The Christian Revelation of Life
2 Thessalonians 2:8
And then shall that Wicked be revealed, whom the Lord shall consume with the spirit of his mouth…

1. In "Modern Painters" Ruskin reminds us of the delight we feel in view of a bright distance over a dark horizon. At sunrise, beyond some line of purple hills, we have seen the sky become a great space of light, and though the shadows of night were lingering in the valley we have looked into the dawn.

2. In the Bible we are always looking over a foreground in shadow into a bright distance.

(1) In Old Testament prophecy the waste and tumult of history were seen against the far Messianic glory.

(2) In the New Testament the apostles have learned to see all the wickedness of the world horizoned by the manifestation of the Coming of Christ.

3. In Christian vision, then, two aspects of Christian life and world history should be viewed together.

(1) If we have been compelled to observe the evil of the world we need to look on until we see its darkness beneath the brightness of the Lord's presence.

(2) On the other hand, we must not shrink from any knowledge of the evil of the world. The Good Shepherd will seek the lost sheep, and not wait for the coming dawn.

4. Observe how Jesus always seemed to see both aspects. Sin was an ever present fact to Him, but He saw it all set in the holy love of God; and because of this He could at once condemn sin and rejoice over it.

5. A similar juxtaposition characterizes this chapter. We do not know exactly of what Paul was thinking, but it is clear that he saw the darker foreground, and the bright distance, the mystery of iniquity still working, and the manifestation of the coming of Christ.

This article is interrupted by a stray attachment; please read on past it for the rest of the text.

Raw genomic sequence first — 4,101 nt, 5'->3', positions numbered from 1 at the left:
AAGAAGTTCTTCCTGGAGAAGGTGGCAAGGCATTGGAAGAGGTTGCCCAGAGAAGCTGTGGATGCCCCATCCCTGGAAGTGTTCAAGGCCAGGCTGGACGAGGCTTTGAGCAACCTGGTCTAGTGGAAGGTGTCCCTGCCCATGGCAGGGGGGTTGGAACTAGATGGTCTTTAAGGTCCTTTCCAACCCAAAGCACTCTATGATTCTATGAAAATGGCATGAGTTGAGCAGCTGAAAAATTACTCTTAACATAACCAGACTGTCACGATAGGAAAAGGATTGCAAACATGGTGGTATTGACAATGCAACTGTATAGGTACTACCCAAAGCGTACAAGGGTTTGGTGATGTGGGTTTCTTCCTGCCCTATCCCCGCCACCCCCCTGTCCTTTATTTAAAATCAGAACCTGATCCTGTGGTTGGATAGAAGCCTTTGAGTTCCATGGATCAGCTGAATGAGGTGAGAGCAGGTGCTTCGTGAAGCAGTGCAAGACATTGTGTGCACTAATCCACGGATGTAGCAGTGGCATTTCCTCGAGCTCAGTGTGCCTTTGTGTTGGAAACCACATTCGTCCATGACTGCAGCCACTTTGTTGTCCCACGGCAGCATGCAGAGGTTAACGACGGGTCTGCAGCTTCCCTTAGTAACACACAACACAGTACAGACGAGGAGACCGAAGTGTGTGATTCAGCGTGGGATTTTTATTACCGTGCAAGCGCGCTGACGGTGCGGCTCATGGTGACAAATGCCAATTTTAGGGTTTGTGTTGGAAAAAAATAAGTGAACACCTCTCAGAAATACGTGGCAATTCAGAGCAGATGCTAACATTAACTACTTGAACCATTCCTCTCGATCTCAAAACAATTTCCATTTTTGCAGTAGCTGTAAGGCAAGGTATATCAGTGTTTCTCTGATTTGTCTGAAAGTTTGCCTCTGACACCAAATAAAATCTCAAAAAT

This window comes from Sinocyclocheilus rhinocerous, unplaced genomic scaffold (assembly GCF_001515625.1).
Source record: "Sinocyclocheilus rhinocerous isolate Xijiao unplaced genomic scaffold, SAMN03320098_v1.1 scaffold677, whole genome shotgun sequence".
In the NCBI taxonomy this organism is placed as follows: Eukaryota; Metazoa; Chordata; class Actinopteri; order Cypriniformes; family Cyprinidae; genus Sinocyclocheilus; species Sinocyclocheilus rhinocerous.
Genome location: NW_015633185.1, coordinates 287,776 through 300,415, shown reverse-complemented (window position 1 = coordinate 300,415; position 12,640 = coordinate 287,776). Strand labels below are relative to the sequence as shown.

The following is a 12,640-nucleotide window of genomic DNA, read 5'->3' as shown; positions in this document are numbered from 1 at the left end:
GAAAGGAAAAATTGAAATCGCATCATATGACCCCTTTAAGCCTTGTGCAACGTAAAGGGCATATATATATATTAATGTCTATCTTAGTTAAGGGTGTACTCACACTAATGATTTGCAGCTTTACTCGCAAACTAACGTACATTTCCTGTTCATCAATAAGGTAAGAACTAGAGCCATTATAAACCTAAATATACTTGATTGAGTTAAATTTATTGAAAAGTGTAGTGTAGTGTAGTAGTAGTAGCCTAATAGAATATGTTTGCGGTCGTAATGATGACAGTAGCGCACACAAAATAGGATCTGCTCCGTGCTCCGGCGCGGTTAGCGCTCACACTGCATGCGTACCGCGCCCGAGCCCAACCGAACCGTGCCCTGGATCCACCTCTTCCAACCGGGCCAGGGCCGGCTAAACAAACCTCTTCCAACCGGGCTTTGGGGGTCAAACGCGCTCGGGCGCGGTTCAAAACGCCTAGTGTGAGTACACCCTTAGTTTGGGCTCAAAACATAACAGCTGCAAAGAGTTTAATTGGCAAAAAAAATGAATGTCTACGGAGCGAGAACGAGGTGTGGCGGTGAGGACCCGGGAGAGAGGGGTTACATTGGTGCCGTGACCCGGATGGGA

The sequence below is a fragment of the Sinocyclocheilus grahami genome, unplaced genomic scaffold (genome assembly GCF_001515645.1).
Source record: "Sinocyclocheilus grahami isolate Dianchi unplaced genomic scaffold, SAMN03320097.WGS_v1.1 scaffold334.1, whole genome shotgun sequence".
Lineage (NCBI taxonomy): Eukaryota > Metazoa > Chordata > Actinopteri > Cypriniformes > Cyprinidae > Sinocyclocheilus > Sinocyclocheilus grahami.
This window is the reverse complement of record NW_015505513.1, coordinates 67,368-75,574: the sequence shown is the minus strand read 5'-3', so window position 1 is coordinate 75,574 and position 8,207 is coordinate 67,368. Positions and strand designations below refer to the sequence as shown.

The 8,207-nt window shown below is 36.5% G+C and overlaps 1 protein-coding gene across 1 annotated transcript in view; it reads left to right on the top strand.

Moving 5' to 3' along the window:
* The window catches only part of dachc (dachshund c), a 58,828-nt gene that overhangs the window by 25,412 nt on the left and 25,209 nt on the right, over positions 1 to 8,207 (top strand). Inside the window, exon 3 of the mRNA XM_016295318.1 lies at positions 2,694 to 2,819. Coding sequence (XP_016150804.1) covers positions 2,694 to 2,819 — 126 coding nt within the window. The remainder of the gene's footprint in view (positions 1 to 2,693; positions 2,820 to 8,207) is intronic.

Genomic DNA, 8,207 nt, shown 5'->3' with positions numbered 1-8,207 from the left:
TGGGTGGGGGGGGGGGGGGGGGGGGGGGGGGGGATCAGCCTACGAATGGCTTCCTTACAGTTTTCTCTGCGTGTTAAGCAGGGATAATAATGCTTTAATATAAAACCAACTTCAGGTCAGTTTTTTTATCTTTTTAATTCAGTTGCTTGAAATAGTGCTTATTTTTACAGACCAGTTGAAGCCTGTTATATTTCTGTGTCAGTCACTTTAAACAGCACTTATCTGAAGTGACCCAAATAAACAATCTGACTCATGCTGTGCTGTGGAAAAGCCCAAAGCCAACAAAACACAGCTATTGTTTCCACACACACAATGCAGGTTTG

I. THE TEXT DISCOVERS THE LAW BY WHICH THE MANIFESTATION OF THE PRESENCE OF CHRIST FOLLOWS THE REVELATION OF THE MAN OF SIN. The revelation of sin is necessary for its judgment. As soon as the man of sin becomes revealed, then follows his destruction. Things have to grow worse in order that they may become better. We can discover this principle when we survey great historic masses of sin. When Babylon's abominations were full, God's judgment brought all her pomp down to hell. So with pagan and mediaeval Rome. The Goth and Vandals were let loose by Providence when the vices of a decayed civilization had filled the cup of wrath; and the Papal corruption was ripe for destruction when Luther sounded his appeal. What availed the voice of some New England divine to check the growing system of slavery in America? Both North and South were making money by letting it alone. But all the while it was growing up under the law of God's judgment. Providence lets wheat and tares grow till the harvest. And when at last that man of sin was fully revealed, the compromises which had restrained the full growth and revelation of slavery being taken away, then came the hour of its destruction.